1936 Wisconsin Territorial Centennial


Quick Coinage Facts

Years Minted: 1936
Mints: Philadelphia
Composition: 0.900 silver, 0.100 copper
Diameter: 30.6 mm
Weight: 12.50 grams
Total Mintage: approx. 25,015


Authorized along with the Delaware and Bridgeport commemoratives on May 15, 1936 the legislation provides for a minimum mintage of 25,000 coins but no Maximum. Despite this the initial press run was only 25,015 (with 15 coins reserved for Assay) and there were no further coins produced. Eventually all coins were sold, though there were still coins for sale by the state of Wisconsin into the early 1950s.

The event commemorated is the 1836 establishment of the Wisconsin Territory (which was broken off of the Michigan territory). Wisconsin did not achieve statehood until 12 year later.

The original designer was a University of Wisconsin Art student David Parsons, but upon completion of his design it was rejected by the Mint and the Fine Arts Commission. The Fine Arts commission then hire Benjamin Hawkins to redesign the coin. The Wisconsin Territorial Centennial Commission insisted that the design include a badger and the Wisconsin Territorial Seal (which includes the arm holding a pickaxe and a pile of lead ore).

The final design is somewhat ambiguous as to which side is the Obverse. In fact many of the common reference books disagree with Q. David Bowers calling the Bader side the front while Swaitek and Breen call the pickaxe side the obverse. On the one side you find a Badger facing left on a small mound. Behind his shoulders is a vertical group of three arrows. Behind his rump is a stylized Olive Branch. Above the badgers back, between the arrows and the olive branch is the inscription “In God We Trust” and under his belly is an “H” for Benjamin Hawkins. Around the outer rim are the inscriptions “United States of America” across the top and “Half Dollar” along the bottom. Inside this ring of text is another ring in much smaller font which includes “E Pluribus Unum” across the top and “Liberty” along the bottom.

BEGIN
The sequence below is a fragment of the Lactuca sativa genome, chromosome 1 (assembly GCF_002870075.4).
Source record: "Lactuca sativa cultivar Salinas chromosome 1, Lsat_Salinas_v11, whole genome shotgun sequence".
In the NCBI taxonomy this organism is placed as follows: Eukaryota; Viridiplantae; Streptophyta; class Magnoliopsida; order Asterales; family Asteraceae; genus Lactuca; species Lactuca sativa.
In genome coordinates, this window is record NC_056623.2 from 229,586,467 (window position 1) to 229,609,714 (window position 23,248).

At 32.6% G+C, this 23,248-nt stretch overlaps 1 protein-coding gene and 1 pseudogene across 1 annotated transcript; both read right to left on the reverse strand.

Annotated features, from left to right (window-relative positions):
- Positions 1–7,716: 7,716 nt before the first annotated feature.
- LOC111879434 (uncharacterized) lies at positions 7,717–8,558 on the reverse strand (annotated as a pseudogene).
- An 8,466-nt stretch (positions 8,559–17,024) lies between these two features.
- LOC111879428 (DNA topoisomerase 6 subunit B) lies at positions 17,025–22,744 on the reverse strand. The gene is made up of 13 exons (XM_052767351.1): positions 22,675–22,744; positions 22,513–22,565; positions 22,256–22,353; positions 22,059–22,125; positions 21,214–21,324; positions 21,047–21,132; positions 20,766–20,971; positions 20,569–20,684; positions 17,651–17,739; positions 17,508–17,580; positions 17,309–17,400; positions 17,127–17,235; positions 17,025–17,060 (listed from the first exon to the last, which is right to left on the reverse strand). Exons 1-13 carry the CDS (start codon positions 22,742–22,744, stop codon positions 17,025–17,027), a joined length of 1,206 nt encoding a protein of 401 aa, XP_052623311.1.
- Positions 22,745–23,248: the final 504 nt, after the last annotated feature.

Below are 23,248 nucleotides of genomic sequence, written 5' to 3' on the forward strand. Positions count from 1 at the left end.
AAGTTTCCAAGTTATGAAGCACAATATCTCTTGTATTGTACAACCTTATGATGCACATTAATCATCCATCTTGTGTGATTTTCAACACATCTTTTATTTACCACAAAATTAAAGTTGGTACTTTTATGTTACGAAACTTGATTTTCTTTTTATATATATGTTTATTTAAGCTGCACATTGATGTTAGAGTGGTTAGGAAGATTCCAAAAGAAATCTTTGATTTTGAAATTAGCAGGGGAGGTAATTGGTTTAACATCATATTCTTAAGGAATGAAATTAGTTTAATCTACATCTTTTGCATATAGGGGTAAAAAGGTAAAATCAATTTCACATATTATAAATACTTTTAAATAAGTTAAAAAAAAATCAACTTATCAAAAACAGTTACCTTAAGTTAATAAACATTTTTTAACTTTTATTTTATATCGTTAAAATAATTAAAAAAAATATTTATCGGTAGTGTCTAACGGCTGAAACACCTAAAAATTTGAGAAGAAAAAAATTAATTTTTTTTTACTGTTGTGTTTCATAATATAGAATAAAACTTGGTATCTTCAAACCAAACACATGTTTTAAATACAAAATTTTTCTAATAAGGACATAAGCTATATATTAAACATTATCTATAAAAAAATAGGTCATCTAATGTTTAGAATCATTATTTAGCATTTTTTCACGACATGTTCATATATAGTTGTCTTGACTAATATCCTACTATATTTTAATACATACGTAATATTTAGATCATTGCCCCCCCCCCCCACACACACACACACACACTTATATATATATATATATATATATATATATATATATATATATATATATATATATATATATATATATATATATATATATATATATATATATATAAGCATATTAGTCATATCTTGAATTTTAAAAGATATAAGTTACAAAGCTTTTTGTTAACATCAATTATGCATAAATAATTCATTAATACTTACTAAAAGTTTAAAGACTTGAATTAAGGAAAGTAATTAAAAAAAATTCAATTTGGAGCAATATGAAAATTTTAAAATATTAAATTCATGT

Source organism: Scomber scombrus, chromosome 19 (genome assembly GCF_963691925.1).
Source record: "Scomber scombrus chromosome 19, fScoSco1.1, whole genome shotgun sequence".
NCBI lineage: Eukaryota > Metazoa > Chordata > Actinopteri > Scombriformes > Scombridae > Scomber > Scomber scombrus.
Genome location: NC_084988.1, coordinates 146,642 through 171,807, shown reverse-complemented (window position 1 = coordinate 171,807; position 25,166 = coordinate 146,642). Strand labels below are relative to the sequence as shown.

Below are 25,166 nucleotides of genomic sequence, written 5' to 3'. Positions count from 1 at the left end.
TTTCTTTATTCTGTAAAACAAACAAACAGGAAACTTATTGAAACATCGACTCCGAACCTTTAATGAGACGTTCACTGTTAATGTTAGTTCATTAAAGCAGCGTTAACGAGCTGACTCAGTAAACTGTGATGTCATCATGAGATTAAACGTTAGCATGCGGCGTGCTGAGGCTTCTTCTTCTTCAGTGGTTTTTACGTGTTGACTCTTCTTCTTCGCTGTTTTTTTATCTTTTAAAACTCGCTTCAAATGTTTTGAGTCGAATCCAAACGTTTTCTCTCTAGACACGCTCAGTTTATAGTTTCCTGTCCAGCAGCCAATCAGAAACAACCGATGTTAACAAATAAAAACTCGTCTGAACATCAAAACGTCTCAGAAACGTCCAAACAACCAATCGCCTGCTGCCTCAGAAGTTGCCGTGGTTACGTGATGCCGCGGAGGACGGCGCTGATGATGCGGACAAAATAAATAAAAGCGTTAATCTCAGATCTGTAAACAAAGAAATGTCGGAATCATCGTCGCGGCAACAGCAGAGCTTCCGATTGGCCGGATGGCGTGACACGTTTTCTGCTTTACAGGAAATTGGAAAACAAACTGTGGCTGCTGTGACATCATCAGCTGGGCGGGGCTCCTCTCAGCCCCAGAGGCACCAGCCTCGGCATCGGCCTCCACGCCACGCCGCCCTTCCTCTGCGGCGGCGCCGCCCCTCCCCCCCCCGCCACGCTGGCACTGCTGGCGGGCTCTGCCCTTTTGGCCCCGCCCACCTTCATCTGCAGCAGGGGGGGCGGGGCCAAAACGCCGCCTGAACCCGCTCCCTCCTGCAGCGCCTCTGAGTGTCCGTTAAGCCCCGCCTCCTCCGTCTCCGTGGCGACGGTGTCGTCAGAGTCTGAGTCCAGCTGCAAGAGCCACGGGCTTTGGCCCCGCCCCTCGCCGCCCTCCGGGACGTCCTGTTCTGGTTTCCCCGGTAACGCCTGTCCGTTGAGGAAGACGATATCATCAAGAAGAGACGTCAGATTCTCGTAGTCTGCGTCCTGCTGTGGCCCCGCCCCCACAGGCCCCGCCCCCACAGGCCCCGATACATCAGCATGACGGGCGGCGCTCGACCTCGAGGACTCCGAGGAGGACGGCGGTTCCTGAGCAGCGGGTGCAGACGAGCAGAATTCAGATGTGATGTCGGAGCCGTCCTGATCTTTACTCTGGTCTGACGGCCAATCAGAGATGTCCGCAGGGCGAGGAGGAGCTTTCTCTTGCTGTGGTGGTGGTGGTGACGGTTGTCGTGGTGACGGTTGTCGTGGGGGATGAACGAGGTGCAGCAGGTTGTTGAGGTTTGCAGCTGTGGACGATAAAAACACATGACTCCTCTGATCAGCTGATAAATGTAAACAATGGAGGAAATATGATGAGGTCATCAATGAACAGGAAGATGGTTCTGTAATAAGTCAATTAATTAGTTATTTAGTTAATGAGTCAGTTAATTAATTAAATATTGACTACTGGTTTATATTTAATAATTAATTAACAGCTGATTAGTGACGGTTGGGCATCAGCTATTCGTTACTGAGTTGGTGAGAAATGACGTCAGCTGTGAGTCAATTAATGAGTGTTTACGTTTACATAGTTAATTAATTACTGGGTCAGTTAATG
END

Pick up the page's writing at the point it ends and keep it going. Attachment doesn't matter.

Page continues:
On the flip side we find a muscular arm holding a pickaxe above a pile of Ore. Below this device is the inscription “4th day of July Anno Domini 1836” which refers to the date that the first Territorial Governor, Henry Dodge was inaugurated. Around the outer edge is the inscription “Wisconsin Territorial Centennial” with stars at either end, and the date 1936 at the bottom of the coin.

Obverse Reverse
1936_wisconsin_obv_ebay.jpg 1936_wisconsin_rev_ebay.jpg

General Market Notes

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